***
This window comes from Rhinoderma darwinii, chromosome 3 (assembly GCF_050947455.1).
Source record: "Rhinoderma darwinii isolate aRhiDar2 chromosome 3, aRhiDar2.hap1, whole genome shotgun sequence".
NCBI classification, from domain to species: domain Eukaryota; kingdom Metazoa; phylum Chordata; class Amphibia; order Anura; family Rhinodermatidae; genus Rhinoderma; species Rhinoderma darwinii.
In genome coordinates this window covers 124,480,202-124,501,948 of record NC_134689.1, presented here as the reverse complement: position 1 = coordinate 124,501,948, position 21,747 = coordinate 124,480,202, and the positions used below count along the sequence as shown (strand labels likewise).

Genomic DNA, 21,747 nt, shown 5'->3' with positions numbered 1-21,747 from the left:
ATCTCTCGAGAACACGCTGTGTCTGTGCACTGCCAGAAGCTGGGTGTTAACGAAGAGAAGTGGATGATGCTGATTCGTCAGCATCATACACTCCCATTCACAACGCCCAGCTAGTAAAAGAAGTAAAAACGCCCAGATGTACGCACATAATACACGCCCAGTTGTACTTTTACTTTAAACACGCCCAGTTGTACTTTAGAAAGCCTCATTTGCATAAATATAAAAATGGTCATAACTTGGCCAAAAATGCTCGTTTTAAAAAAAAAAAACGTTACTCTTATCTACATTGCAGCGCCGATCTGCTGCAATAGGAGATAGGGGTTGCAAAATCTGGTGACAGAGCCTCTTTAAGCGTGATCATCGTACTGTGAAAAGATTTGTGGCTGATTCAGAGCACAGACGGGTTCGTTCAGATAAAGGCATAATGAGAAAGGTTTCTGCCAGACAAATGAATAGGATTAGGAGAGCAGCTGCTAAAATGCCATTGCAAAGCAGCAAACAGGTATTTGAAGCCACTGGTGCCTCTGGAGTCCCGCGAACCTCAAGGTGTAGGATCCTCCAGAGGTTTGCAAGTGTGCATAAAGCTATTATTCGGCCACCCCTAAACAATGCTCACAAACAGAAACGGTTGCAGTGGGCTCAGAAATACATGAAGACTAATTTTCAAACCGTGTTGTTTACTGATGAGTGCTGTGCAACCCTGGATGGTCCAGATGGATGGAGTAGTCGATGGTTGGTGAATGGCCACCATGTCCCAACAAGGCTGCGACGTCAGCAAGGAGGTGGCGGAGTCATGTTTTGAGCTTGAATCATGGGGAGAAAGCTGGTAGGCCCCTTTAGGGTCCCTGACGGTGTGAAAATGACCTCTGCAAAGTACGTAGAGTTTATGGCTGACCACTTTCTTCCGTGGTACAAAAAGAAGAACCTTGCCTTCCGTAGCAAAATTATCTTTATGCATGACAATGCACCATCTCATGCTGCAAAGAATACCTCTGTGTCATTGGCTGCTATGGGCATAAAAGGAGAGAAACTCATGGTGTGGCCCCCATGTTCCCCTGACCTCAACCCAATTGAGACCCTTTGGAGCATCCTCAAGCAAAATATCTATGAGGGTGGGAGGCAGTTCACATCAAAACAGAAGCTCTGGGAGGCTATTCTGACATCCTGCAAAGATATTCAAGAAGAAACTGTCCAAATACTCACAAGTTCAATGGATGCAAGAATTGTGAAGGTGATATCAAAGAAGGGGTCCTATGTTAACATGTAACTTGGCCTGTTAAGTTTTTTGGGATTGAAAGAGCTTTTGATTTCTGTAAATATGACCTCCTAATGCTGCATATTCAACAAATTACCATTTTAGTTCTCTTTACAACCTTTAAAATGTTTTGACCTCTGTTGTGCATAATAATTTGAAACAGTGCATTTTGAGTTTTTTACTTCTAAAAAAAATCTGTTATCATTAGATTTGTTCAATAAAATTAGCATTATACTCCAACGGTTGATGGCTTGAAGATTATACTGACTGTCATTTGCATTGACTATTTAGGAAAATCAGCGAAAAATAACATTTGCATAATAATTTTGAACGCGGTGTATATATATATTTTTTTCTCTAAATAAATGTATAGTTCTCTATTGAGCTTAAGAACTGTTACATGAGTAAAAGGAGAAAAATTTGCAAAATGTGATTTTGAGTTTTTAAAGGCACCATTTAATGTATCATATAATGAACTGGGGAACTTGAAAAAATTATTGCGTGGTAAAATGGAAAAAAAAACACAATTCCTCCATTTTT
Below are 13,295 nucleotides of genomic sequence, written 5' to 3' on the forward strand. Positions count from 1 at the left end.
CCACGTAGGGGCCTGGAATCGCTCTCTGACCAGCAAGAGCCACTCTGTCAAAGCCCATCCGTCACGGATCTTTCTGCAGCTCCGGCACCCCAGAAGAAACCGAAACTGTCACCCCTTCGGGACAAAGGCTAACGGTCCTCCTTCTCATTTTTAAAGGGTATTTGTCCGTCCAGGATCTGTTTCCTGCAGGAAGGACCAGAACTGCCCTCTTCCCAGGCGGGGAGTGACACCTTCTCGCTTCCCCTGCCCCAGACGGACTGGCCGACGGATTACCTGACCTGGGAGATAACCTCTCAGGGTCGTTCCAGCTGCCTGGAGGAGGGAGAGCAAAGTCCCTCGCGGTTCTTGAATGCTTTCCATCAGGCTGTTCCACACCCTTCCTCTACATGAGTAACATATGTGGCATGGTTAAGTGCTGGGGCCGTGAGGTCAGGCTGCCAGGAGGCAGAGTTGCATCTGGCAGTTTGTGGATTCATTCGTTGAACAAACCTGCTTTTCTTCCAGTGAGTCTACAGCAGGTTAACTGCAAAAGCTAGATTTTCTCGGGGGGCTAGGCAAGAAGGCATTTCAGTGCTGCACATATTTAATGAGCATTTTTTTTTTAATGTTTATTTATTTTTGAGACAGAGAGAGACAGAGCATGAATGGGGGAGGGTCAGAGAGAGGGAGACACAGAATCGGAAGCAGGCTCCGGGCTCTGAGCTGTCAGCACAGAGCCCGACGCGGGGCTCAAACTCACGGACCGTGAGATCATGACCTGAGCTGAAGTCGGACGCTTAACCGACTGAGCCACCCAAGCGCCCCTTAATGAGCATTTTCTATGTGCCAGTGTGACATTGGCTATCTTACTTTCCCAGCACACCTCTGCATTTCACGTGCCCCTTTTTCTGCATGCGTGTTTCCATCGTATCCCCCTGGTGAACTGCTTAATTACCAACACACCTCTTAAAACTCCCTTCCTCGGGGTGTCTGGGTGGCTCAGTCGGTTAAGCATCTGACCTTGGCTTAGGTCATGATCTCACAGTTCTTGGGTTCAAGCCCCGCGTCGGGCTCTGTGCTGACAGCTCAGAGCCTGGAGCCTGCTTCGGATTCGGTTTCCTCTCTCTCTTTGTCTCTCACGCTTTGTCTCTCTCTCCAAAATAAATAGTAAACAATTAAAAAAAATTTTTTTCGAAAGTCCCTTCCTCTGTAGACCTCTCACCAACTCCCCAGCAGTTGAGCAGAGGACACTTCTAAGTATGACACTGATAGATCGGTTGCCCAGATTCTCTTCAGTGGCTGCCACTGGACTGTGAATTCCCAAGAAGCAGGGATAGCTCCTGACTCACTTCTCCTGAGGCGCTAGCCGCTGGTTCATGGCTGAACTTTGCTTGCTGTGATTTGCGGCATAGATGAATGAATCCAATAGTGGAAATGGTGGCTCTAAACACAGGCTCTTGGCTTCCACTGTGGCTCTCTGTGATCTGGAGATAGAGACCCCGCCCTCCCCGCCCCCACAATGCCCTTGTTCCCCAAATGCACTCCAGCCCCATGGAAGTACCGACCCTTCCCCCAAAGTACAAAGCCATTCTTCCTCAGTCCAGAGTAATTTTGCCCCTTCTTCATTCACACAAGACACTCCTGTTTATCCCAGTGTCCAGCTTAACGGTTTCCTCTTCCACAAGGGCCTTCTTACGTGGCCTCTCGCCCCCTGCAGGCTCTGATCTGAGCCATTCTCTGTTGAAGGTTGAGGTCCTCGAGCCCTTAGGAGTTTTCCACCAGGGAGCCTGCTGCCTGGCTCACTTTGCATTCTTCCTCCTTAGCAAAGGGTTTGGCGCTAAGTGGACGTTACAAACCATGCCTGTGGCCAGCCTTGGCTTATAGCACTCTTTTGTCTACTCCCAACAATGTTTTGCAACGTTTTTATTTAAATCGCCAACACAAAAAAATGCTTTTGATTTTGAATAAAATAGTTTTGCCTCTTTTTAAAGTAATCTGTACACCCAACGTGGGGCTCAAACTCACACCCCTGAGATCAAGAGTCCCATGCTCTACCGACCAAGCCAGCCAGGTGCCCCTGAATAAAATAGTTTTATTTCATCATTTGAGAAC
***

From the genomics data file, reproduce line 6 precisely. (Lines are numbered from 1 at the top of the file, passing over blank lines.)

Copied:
ATCTCTCGAGAACACGCTGTGTCTGTGCACTGCCAGAAGCTGGGTGTTAACGAAGAGAAGTGGATGATGCTGATTCGTCAGCATCATACACTCCCATTCACAACGCCCAGCTAGTAAAAGAAGTAAAAACGCCCAGATGTACGCACATAATACACGCCCAGTTGTACTTTTACTTTAAACACGCCCAGTTGTACTTTAGAAAGCCTCATTTGCATAAATATAAAAATGGTCATAACTTGGCCAAAAATGCTCGTTTTAAAAAAAAAAAACGTTACTCTTATCTACATTGCAGCGCCGATCTGCTGCAATAGGAGATAGGGGTTGCAAAATCTGGTGACAGAGCCTCTTTAAGCGTGATCATCGTACTGTGAAAAGATTTGTGGCTGATTCAGAGCACAGACGGGTTCGTTCAGATAAAGGCATAATGAGAAAGGTTTCTGCCAGACAAATGAATAGGATTAGGAGAGCAGCTGCTAAAATGCCATTGCAAAGCAGCAAACAGGTATTTGAAGCCACTGGTGCCTCTGGAGTCCCGCGAACCTCAAGGTGTAGGATCCTCCAGAGGTTTGCAAGTGTGCATAAAGCTATTATTCGGCCACCCCTAAACAATGCTCACAAACAGAAACGGTTGCAGTGGGCTCAGAAATACATGAAGACTAATTTTCAAACCGTGTTGTTTACTGATGAGTGCTGTGCAACCCTGGATGGTCCAGATGGATGGAGTAGTCGATGGTTGGTGAATGGCCACCATGTCCCAACAAGGCTGCGACGTCAGCAAGGAGGTGGCGGAGTCATGTTTTGAGCTTGAATCATGGGGAGAAAGCTGGTAGGCCCCTTTAGGGTCCCTGACGGTGTGAAAATGACCTCTGCAAAGTACGTAGAGTTTATGGCTGACCACTTTCTTCCGTGGTACAAAAAGAAGAACCTTGCCTTCCGTAGCAAAATTATCTTTATGCATGACAATGCACCATCTCATGCTGCAAAGAATACCTCTGTGTCATTGGCTGCTATGGGCATAAAAGGAGAGAAACTCATGGTGTGGCCCCCATGTTCCCCTGACCTCAACCCAATTGAGACCCTTTGGAGCATCCTCAAGCAAAATATCTATGAGGGTGGGAGGCAGTTCACATCAAAACAGAAGCTCTGGGAGGCTATTCTGACATCCTGCAAAGATATTCAAGAAGAAACTGTCCAAATACTCACAAGTTCAATGGATGCAAGAATTGTGAAGGTGATATCAAAGAAGGGGTCCTATGTTAACATGTAACTTGGCCTGTTAAGTTTTTTGGGATTGAAAGAGCTTTTGATTTCTGTAAATATGACCTCCTAATGCTGCATATTCAACAAATTACCATTTTAGTTCTCTTTACAACCTTTAAAATGTTTTGACCTCTGTTGTGCATAATAATTTGAAACAGTGCATTTTGAGTTTTTTACTTCTAAAAAAAATCTGTTATCATTAGATTTGTTCAATAAAATTAGCATTATACTCCAACGGTTGATGGCTTGAAGATTATACTGACTGTCATTTGCATTGACTATTTAGGAAAATCAGCGAAAAATAACATTTGCATAATAATTTTGAACGCGGTGTATATATATATTTTTTTCTCTAAATAAATGTATAGTTCTCTATTGAGCTTAAGAACTGTTACATGAGTAAAAGGAGAAAAATTTGCAAAATGTGATTTTGAGTTTTTAAAGGCACCATTTAATGTATCATATAATGAACTGGGGAACTTGAAAAAATTATTGCGTGGTAAAATGGAAAAAAAAACACAATTCCTCCATTTTT